Colour Blindness

Eye Health

By Dr S.S. Gill

Ipoh Echo’s EYE HEALTH series continues with Consultant Eye Surgeon Dr S.S. GILL talking to us about Colour Blindness or Colour Deficiency.

So many of us take the ability of seeing colours for granted. Every year, 17 year olds undergo colour vision assessment as part of their drivers’ licence test. A fraction of these teenagers are shocked when they find out that they have colour blindness (better called Colour Deficiency). What does colour deficiency mean?


The eye is a very sophisticated camera! Inside the eyeball, right at the back of the eye is the layer of the retina where all the nerve cells are. These nerve cells comprise of special cells called Rods and Cones. The Rods have no colour vision function except that they are very sensitive to light and help in our night vision.

On the other hand, the cells responsible for picking up the colour that we see are the Cone Cells. Among these Cone Cells, there are varying degrees of pigment present. Depending on the pigment present in the Cone Cells, they help react to different colours. Some of them respond and pick-up the longer wavelength light like the red colours and some of them respond to the shorter wavelength light like that of blue colours.


Although there are many conditions that can result in Colour Blindness, for most people who suffer from this, it is mainly of genetic cause. This just means that they are born with Colour Blindness. When we say it is genetic, it means that the Colour Blindness has been passed down in the genes from the parents.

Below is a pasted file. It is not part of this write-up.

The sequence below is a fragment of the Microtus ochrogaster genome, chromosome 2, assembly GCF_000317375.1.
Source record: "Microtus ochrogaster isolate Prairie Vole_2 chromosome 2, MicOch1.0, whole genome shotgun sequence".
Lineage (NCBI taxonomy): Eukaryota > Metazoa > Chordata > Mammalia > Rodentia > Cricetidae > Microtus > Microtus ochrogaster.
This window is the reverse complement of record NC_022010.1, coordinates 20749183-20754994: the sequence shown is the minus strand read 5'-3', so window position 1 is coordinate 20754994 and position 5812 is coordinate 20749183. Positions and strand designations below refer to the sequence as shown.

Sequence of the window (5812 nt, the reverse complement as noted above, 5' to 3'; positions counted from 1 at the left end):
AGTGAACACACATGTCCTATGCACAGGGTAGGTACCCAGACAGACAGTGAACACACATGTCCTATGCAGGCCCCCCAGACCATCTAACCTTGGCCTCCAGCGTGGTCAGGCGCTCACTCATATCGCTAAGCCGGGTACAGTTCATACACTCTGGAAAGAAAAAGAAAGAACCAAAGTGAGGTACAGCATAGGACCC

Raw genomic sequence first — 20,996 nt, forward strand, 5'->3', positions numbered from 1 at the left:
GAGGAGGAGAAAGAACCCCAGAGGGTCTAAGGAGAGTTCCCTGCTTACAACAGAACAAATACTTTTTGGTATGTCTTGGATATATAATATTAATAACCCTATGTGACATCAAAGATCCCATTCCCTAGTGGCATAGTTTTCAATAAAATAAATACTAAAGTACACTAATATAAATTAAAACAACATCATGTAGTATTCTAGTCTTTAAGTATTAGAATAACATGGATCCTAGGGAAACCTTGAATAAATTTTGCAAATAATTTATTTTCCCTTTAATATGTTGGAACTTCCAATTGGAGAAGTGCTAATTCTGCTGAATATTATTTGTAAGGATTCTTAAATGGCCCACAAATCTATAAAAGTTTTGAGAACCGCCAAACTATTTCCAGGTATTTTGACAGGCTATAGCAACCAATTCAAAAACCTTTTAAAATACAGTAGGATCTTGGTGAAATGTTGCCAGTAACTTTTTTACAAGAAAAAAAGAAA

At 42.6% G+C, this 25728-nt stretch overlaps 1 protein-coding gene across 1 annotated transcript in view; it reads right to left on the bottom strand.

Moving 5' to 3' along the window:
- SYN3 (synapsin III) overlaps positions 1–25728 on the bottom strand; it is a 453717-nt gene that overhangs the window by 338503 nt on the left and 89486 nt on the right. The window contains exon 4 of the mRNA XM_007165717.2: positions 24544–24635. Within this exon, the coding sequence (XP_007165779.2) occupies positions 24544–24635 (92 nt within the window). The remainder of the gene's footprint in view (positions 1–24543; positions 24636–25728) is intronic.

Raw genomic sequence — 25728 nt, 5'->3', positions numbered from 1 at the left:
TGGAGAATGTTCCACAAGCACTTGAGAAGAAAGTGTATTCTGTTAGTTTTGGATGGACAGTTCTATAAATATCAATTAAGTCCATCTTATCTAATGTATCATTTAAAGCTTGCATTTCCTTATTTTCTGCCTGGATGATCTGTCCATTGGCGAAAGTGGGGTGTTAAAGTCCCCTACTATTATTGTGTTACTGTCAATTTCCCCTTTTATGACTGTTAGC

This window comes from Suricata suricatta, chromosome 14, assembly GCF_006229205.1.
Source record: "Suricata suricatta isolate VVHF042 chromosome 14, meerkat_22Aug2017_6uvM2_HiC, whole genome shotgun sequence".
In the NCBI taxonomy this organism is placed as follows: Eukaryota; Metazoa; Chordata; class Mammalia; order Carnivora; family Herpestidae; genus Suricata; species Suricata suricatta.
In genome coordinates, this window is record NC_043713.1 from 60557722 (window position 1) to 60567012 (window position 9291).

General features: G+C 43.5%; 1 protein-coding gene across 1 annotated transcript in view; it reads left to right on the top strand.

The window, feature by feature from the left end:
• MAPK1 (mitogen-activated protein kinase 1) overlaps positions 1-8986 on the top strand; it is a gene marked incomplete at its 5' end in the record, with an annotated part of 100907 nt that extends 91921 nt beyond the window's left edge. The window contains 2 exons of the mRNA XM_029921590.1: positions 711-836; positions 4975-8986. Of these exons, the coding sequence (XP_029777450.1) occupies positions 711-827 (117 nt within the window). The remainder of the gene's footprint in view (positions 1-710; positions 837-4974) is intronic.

In our genes, there are the X and Y chromosomes. The gene which is responsible for Colour Blindness is carried on the X chromosome and so more men suffer from Colour Blindness than women. Women are usually only the carriers but do not normally have Colour Blindness. Worldwide it is estimated that there are some 250 million people who are colour blind to a lesser or greater extent.


Colour Deficiency may be mild, moderate or severe. Also, depending on the amount of pigment deficient, it may be divided into:

  • Red-Green Colour Deficiency – Is the most common type where the reds and greens appear similar (adjacent picture is a simulation of how it would appear)
  • Blue-Yellow Colour Deficiency – These are less common. Most of the time they also have some concomitant red-green deficiency too.


There has been on-going research in the area of gene therapy for the treatment of Colour Deficiency. Animal studies for this have shown promise where the introduction of a gene (opsin gene) has given the animals colour vision that they did not have before treatment.

In the USA, special kind of spectacles have been developed which are purplish in colour that are able to help those with the most common form of Colour Blindness. These glasses filter out certain wavelengths of light that disturb the perception of colour vision. They are not without trouble though because some things disappear from vision when these glasses are worn in some instances. If you are unsure of whether you have colour deficiency or not, do not hesitate to get your eyes checked.

For more information, call Gill Eye Specialist Centre at Hospital Fatimah (05-545 5582) or email gilleyecentre@dr.com.

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